The following tools may help you move from reflection to practical action. It is a four-step approach that is designed to help you as you work through situations that challenge you to act with character and deal with a mismatch in values. It is presented below through a brief illustration.
Step 1: The Situation: A Senior Vice President, Sales recently learned that his most productive salesperson was caught for the second time in six months falsifying his expense report. This salesperson was aware of the corporate mission and the value it placed on displaying honesty in all actions, both inside and outside the organization. In fact, the virtue of honesty was firmly stressed by the V.P to the salesperson at every interaction.
Step 2: The Test or Temptation: How you are being challenged and your character tested. What virtues are involved? The challenge for this executive was that he was not meeting his agreed-upon sales targets, and this particular salesperson was one of only two salespeople who were meeting or exceeding their targets. Since the Senior V.P. was not explicit about the consequences if this salesperson did something like this again, he is tempted to rationalise his decision to keep him. Acting in full alignment with his values and the corporate mission of honesty, however, he should have fired him for dishonesty. (While virtuous leaders act with virtue, it is not always without self-reflection and self-confrontation. They are human too!)
Step 3: The Search for a Basis of Decision: The teachings and principles that form the basis for one’s spiritual life provide guidance for one’s daily life, and for actions at a time of testing. Spiritual grounding will help direct thought and align behaviour each time a difficult situation arises. Leaders can find relevant teachings to provide insight and guidance for action when faced with temptations. After reflection and review of the virtue of honesty, this executive realised that there was a consistent message – avoid double standards.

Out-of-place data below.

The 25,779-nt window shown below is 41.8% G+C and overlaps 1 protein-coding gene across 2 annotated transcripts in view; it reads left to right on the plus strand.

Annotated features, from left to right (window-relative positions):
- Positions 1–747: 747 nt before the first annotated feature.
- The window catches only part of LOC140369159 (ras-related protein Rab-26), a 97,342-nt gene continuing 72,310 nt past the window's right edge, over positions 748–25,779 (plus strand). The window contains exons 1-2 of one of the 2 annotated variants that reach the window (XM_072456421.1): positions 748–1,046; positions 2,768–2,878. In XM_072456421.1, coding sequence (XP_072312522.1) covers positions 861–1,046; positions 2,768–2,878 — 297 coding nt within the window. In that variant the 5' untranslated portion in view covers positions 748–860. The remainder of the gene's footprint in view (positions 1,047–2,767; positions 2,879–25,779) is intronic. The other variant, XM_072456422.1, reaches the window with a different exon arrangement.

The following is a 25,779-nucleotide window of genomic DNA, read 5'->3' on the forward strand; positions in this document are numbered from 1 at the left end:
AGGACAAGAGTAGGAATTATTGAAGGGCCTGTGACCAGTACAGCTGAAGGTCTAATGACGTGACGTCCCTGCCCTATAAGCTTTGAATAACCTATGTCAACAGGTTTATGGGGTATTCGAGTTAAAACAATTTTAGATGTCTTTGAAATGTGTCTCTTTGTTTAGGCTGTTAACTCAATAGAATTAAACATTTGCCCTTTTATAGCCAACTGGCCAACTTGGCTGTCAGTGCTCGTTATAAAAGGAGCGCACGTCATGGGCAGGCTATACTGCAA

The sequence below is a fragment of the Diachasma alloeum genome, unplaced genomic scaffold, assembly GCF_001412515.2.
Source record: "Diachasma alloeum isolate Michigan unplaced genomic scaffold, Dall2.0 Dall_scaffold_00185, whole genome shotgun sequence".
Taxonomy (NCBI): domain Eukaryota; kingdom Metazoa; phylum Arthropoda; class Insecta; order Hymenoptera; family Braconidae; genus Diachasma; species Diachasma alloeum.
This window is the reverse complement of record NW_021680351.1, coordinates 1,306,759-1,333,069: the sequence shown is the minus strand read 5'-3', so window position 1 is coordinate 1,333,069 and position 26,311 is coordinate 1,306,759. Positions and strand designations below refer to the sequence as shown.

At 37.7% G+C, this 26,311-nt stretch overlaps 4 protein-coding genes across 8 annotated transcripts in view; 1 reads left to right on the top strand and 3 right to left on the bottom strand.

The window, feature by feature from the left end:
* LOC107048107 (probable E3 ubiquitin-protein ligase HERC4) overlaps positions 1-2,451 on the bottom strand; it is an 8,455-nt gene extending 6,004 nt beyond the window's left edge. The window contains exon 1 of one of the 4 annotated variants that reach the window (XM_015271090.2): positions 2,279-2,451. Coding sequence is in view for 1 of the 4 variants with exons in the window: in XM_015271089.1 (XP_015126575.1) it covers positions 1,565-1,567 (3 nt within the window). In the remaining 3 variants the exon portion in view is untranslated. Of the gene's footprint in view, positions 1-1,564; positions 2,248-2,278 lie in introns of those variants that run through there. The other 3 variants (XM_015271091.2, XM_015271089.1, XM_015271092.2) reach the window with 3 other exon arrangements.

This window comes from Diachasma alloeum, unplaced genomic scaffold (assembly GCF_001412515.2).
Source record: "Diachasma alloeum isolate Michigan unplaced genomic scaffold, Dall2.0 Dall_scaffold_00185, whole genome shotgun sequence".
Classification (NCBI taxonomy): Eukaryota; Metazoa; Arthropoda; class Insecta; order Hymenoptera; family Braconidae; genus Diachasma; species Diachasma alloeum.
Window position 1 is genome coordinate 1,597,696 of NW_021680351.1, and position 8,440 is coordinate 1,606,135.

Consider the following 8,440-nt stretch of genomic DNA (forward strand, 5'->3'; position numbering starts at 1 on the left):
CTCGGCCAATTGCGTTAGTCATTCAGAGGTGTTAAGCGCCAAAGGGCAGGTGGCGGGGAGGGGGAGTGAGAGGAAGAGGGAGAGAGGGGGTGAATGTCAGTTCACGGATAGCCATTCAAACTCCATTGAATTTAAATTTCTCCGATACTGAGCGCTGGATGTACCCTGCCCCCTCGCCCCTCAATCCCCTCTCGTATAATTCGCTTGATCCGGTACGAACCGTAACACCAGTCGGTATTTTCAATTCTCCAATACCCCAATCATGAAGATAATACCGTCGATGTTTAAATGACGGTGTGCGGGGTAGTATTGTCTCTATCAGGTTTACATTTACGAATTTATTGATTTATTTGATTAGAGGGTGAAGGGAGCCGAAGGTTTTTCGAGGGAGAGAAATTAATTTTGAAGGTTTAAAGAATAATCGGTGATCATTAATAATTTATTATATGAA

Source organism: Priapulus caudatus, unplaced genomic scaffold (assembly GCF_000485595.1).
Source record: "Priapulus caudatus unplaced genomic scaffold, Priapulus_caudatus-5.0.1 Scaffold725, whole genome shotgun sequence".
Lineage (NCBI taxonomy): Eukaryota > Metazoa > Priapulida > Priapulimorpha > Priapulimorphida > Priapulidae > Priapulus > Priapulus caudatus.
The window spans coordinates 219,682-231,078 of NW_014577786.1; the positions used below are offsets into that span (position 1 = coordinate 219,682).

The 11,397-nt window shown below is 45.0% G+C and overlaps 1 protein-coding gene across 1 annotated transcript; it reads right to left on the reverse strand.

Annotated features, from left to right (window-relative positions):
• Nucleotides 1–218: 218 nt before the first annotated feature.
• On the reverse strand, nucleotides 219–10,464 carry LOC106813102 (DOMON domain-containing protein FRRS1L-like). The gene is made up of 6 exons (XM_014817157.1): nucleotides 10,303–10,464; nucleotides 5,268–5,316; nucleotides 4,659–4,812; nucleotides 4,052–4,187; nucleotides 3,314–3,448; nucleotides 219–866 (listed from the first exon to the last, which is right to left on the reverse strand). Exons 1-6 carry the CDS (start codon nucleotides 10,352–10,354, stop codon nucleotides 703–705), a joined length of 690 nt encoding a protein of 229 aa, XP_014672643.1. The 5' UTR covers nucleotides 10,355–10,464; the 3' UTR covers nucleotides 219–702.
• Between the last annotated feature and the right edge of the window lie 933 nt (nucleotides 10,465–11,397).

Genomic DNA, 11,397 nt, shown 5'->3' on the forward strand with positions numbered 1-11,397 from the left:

Step 4: Taking Action. The spiritual guidance found in Step 3 is implemented here. This step separates behaviour from reflection. The executive terminated this salesperson. He met with him one-on-one and again explained how his behaviour was misaligned with the virtue of honesty. The salesperson was surprised because his performance was outstanding in terms of reaching revenue targets, and he hinted that this gave him a higher degree of freedom of conduct. The Senior V.P.’s actions met the virtuous challenge and he avoided overlooking dishonest behaviour for self-interest.
Leading with virtuous character is not an automatic process. It involves exercising one’s spiritual muscle. Specifically, a close look at one’s purpose as revealed through life’s five relationship spheres is important. The virtues of character serve as anchors and guideposts for managerial leadership action during challenging times. They begin with an awareness of what one’s true values are and where they are grounded.
As some one said, ” Decisions are easy to make if you are sure of your values”
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